Photo: Anthony Bucci

A Watershed Security Fund for B.C.: Building Resilience and Advancing Reconciliation

A new Watershed Security Fund Position Paper describes a genuine opportunity for the provincial government to create an enduring legacy for freshwater in B.C. The Paper was produced through collaboration between the POLIS Water Sustainability Project, First Nations Fisheries Council, BC Wildlife Federation, and BC Freshwater Legacy Initiative.

The Position Paper responds to a direct recommendation in the Select Standing Committee on Finance and Government Services’ Budget 2020 Consultation Report (August 2019), which recommends that the Province

“Advance water sustainability in British Columbia by providing a dedicated, sustainable, annual funding source for First Nations, local government, local watershed protections agencies and community partnerships.”

Building on this recommendation, the Position Paper was developed to support policy makers and advance the public dialogue on this important opportunity. The paper outlines the urgent need for a dedicated Watershed Security Fund for British Columbia. It describes the rationale for such a fund, provides an overview of benefits and examples of the activities it would support, and outlines technical details on options for Fund structure, funding mechanisms, and governance.

A Watershed Security Fund would:

  • Provide sustainable funding to equip communities to build resilience in the face of growing watershed threats, such as more extreme floods, droughts, and forest fires, and implications for clean drinking water, Indigenous rights, and wild salmon habitat.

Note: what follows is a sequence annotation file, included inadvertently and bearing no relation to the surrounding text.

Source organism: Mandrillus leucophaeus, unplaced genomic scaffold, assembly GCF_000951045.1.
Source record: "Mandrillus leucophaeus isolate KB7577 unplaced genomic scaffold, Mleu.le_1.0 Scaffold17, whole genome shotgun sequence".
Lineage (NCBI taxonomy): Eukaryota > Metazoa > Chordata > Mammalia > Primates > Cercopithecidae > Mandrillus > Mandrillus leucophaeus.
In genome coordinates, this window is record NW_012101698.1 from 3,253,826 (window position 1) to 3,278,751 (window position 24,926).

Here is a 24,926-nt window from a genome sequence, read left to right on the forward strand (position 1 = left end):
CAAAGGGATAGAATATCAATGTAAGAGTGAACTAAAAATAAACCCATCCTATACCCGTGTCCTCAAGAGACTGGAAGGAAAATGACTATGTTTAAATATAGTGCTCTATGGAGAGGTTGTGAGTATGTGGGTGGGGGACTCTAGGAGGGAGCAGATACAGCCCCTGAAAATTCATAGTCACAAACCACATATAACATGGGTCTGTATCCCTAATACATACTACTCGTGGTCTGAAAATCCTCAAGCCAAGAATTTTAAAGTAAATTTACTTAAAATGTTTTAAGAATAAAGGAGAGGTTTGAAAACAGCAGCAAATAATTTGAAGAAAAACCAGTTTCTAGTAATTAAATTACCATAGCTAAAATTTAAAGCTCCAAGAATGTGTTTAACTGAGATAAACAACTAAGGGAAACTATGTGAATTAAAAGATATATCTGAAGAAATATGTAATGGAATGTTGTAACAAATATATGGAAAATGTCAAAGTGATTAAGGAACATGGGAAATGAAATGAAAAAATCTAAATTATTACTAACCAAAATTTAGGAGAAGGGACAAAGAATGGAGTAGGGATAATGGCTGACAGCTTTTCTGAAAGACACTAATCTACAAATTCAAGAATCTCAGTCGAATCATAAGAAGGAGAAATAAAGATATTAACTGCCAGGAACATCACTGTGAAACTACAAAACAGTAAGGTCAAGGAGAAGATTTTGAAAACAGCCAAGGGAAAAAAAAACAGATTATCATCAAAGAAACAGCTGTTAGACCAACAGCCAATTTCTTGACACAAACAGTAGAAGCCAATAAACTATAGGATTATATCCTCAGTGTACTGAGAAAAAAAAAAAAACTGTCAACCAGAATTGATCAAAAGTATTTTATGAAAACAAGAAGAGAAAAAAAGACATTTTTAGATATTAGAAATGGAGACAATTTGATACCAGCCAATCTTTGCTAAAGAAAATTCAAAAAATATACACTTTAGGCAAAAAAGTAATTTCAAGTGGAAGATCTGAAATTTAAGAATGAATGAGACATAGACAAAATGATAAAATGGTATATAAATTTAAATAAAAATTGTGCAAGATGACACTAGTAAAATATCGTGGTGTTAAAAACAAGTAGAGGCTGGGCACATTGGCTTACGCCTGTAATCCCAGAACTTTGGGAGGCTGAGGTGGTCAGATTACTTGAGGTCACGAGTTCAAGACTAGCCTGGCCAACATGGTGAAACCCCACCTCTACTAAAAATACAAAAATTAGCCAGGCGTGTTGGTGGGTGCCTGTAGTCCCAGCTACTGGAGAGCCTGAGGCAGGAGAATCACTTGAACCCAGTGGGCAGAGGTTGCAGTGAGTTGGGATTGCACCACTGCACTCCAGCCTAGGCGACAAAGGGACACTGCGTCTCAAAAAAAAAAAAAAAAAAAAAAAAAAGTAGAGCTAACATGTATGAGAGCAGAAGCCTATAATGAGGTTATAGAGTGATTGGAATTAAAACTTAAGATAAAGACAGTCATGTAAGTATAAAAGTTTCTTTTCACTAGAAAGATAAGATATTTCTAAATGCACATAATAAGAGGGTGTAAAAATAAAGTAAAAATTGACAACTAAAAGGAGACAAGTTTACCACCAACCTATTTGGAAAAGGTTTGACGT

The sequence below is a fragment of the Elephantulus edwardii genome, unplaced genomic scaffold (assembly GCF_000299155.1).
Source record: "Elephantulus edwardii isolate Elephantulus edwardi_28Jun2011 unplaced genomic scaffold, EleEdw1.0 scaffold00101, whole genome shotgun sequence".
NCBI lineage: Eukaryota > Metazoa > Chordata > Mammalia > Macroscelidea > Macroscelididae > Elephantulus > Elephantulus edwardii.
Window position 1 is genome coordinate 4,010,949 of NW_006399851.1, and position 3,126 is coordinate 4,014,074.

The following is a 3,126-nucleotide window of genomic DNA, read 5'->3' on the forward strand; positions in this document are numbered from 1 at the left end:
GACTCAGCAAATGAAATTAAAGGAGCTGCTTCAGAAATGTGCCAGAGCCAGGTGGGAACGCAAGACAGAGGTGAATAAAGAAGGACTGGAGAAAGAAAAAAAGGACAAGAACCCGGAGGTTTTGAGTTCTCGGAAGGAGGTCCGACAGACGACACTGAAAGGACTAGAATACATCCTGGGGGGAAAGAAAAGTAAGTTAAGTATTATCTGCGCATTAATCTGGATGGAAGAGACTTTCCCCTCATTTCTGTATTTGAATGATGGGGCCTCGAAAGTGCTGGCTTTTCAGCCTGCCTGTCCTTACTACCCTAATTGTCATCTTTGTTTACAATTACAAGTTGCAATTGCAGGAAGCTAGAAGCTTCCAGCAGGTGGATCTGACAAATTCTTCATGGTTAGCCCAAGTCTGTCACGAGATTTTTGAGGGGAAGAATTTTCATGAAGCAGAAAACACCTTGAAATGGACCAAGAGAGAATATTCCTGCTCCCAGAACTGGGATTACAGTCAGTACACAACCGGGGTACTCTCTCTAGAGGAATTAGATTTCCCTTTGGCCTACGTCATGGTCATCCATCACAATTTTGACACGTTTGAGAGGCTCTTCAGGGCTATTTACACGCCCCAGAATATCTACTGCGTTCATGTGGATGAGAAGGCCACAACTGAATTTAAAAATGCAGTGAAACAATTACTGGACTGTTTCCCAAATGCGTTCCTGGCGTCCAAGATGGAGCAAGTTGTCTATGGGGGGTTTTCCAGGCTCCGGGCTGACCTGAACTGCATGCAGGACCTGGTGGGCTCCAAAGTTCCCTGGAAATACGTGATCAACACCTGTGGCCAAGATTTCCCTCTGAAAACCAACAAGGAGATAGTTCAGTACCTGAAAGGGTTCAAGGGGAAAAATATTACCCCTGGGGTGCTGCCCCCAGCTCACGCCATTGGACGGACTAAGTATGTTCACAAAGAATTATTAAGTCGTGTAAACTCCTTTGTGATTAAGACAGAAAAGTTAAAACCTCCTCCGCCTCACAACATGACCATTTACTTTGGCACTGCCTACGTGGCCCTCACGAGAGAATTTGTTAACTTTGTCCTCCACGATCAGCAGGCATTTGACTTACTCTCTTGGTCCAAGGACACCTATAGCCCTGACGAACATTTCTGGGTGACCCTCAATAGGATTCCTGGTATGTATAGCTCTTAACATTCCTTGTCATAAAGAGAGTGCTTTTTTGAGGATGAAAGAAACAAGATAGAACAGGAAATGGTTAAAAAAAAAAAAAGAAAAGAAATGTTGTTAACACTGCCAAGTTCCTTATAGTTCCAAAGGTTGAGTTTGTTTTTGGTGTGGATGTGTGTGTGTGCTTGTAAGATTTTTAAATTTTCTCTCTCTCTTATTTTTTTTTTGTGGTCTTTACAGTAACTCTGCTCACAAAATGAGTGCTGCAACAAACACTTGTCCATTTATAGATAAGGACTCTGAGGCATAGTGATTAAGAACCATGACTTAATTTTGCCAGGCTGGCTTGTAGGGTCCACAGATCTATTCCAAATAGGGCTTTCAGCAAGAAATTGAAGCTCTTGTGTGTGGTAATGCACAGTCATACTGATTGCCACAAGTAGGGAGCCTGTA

• Support reconciliation with First Nations.
  • Invest in partnerships with local governments, farmers, businesses, and community groups.
  • Invest in smart planning and community capacity, reducing costs and creating jobs.
  • Fulfill government’s commitments to climate adaptation, reconciliation, and rural economies.
  • Create a powerful legacy for B.C. through a provincial endowment supplemented by other sustainable funding sources, such as a surcharge on water rental fees

“Healthy forests and wetland systems provide a host of watershed services, including water purification, ground water and surface flow regulation, erosion control, and stream bank stabilization, to the benefit of fish and wildlife, as well as to the benefit of local communities. A Watershed Security Fund will invest in partnerships and planning that safeguard these important watershed services in the face of climate change and cumulative impacts.” – Neil Fletcher, BC Wildlife Federation Wetlands Program Manager

Read the Position Paper Summary.

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